The Two Paths of Life
“Sukha or Happiness” is the one thing that every person in this world strives for. Every action of man is directly or indirectly aimed at achieving happiness. There are two ways a person can live his life. He can either spend his whole life pursuing desires, ambitions and happiness in the external sensory world or he can turn-away from the sensory world which is temporary in a search for the eternal ever-lasting bliss.
In the former case, People work hard, pursue careers, earn money, earn fame, make family etc so that they can lead a happy life. But, in this approach one never finds contentment. Without contentment, one is always running behind one object after another which he perceives as a source of happiness. But the physical-sensory world being temporary and ever changing, happiness is never accompanied by contentment. Hence, a person in this path always ends up in disappointment and sorrow (dukkha). This path which leads a person to a never ending cycle of sukha and dukka is Pravritti Marga.
In the latter case, a person develops an understanding that the external world is temporary in nature (viveka) and hence he turns inwards in pursuance of Ananda-eternal Bliss. Because of the development of viveka, a person becomes detached and content with whatever the physical world offers him. He neither gets agitated with the dukkha the world offers nor becomes indulgent in the sukha the world offers. This path which ultimately leads to Ananda is Nivritti Marga.
Most people assume that Pravritti Marga is the path of householders and the Nivritti marga is the path of Sanyassins (Renounciates). But this may not always be so. According to Shastras, there are four Purusharthas (goals) of life- Dharma, Artha, Kama and Moksha. A person in Pravritti Marga pursues materialistic desires (Kama) and prosperity (Artha) whereas a person in Nivritti marga pursues Moksha (Liberation), and Dharma being a common element to both the paths. A renunciate does not become Nivritti margi just by the virtue of his giving up the external world. As long as he has the notion of I-ness (Ahamkara) and Mine-ness (Mamah-Kara), a Sanyasi will be a Pravritti Margi. On the other hand, a householder will become a Nivritti Margi by giving up the doership of action while performing his worldly responsibilities. Tyaga/giving up is not “Inaction”, it is performing Karmas by giving up the doership of such performance.
Pravritti marga is about indulgence (Bhoga/Bhukti) in sensory objects and the actions performed are “Kamya/with specific desire”. This indulgence becomes “Over-Indulgence” when one forgets Dharma due to his attachment (Moha) for Kama and Artha. Whereas Nivritti marga is about turning away from sensory objects towards the Inner Self (Atman) in pursuit of Jnana and Moksha/Mukti while performing worldly duties into a “Nishkama Karma/Actions without desires”.
Liberation from the cycle of birth and death (Moksha) is not possible without Atma Jnana (Self Realization). And any spiritual goal is unattainable without Sadhana. Hence a person desiring Atma Jnana must first develop Adhikara/competencies that make him eligible to practice the Sadhana. Adi Shankaracharya says that the qualities that make one eligible for the practice of Sadhana are Viveka, Vairagya, Shatka Sampatti and Mumukshutva (1).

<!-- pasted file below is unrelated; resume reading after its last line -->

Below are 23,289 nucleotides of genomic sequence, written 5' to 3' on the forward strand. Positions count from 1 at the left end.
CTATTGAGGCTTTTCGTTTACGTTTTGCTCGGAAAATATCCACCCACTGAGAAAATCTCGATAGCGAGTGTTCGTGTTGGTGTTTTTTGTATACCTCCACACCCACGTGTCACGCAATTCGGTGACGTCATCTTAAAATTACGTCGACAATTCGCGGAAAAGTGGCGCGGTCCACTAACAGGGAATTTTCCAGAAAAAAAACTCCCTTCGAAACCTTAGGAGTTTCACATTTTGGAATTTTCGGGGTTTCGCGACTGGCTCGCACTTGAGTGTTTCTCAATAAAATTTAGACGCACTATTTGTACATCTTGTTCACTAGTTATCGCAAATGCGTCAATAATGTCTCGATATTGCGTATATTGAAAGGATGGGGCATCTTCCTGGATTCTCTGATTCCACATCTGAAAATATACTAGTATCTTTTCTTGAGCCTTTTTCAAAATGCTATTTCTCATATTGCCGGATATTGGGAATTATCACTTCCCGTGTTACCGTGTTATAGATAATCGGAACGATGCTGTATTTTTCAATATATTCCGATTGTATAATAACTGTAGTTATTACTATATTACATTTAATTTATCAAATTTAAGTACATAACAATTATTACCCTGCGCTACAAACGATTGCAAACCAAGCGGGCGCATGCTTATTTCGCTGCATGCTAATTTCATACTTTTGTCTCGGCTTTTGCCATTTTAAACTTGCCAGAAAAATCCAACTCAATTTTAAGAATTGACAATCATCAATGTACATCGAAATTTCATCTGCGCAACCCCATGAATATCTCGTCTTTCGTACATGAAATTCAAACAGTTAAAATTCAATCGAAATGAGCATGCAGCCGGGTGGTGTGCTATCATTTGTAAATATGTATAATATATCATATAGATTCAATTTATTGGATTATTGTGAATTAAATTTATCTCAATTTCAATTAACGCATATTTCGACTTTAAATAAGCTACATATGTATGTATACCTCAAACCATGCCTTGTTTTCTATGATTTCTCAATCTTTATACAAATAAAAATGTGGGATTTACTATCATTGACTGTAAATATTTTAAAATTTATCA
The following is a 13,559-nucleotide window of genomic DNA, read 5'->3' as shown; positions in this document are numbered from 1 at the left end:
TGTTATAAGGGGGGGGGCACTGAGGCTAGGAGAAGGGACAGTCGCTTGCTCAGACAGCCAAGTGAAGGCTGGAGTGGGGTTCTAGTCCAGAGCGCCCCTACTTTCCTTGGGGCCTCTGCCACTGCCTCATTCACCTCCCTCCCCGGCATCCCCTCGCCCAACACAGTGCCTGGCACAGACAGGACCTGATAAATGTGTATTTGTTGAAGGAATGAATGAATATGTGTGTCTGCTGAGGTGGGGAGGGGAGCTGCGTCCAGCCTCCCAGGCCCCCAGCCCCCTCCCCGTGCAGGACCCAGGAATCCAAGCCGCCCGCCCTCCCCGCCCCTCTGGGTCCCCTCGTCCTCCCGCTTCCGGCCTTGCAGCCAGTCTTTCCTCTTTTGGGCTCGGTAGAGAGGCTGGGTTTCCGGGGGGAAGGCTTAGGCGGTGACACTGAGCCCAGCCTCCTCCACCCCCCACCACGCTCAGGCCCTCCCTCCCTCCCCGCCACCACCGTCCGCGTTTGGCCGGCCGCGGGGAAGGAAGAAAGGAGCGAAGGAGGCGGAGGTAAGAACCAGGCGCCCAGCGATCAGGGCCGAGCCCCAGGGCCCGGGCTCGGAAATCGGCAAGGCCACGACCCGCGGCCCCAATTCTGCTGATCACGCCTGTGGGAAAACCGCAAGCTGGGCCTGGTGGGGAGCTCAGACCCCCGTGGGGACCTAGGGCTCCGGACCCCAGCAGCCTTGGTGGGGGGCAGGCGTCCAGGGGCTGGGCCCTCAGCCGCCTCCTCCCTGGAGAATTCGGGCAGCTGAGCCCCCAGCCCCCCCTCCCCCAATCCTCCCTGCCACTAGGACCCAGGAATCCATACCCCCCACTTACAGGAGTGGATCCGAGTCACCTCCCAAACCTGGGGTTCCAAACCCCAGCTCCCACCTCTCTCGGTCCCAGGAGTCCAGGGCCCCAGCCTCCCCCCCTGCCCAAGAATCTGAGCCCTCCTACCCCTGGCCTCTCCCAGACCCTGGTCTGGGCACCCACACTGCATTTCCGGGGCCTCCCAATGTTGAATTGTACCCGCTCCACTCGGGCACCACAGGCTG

Viveka represents the knowledge to differentiate between the Nithyam (Eternal) and Anithya (Temporary). The Brahman/God who is Sacchidananda Swaroop is Nithya and the ever changing world which has a Srishti (Creation) and Laya (Dissolution), the whole manifestation is Anithya. A person must first learn to discriminate between the two. Vairagya refers to dispassion/detachment towards the sensory objects. When a person realizes that sensory objects give only temporary happiness and not eternal contentment, then he develops dispassion towards those objects. Only Vairagya can make a person pursue the path towards Brahman.
Shatka Sampatti refers to the six fold qualities of Shama, Dhama, Uparati, Titiksha, Shraddha and Samadhana. Shama refers to Antar-Indriya Nigraha/Control of Mind and Dhama refers to Bahir-Indriya Nigraha/Control of five senses. One must develop control over ones five senses and the mind only then the mind will be able to direct itself towards God otherwise the mind will always be indulging in sensory objects. “Uparati” comes when Shama and Dhama are perfected. Uparati is a state when the Mind remains drawn away from External world and remains fixed on God spontaneously. Titiksha refers to “absence of anger/revenge”. It is a state where a person does not feel anger or revenge towards anybody else. Adi Shankaracharya defines Titaksha as “Sahanam Sarvadukham Apratikarapurvakam (2)”meaning “One must patiently bear all the sorrows without developing hate or a sense of revenge”. This is possible only when one gets an understanding that happiness and sorrow are results of one’s own past actions and hence it’s futile to blame others. Shradha refers to faith in scriptures and in one’s Guru. Samadhana refers to One-pointed fixing up of mind on Brahman. Finally Mumukshutva refers to the burning desire for Moksha.
So, a person desiring to travel the Nivritti Marga, must begin with putting his efforts in achieving these qualities without which he will not be able to achieve Atma Shakshatkara. He must learn to surrender the action, the doership of action and the fruits of actions to God. Then he must try to give up his Ahamkara and Mamah-Kara. He must recognize his Dharma and perform it with a Nishkaama attitude. He must become a Stitah-Pragya, a person unaffected by external stimulus neither by praise nor by denounciation.
- vivekino viraktasya Shamaadi guna shaalinaha| mumukshoreva hi brahmajijnasayogyata mata|| (Vivekachudamani, Verse 17)
- Vivekachudamani, Verse 24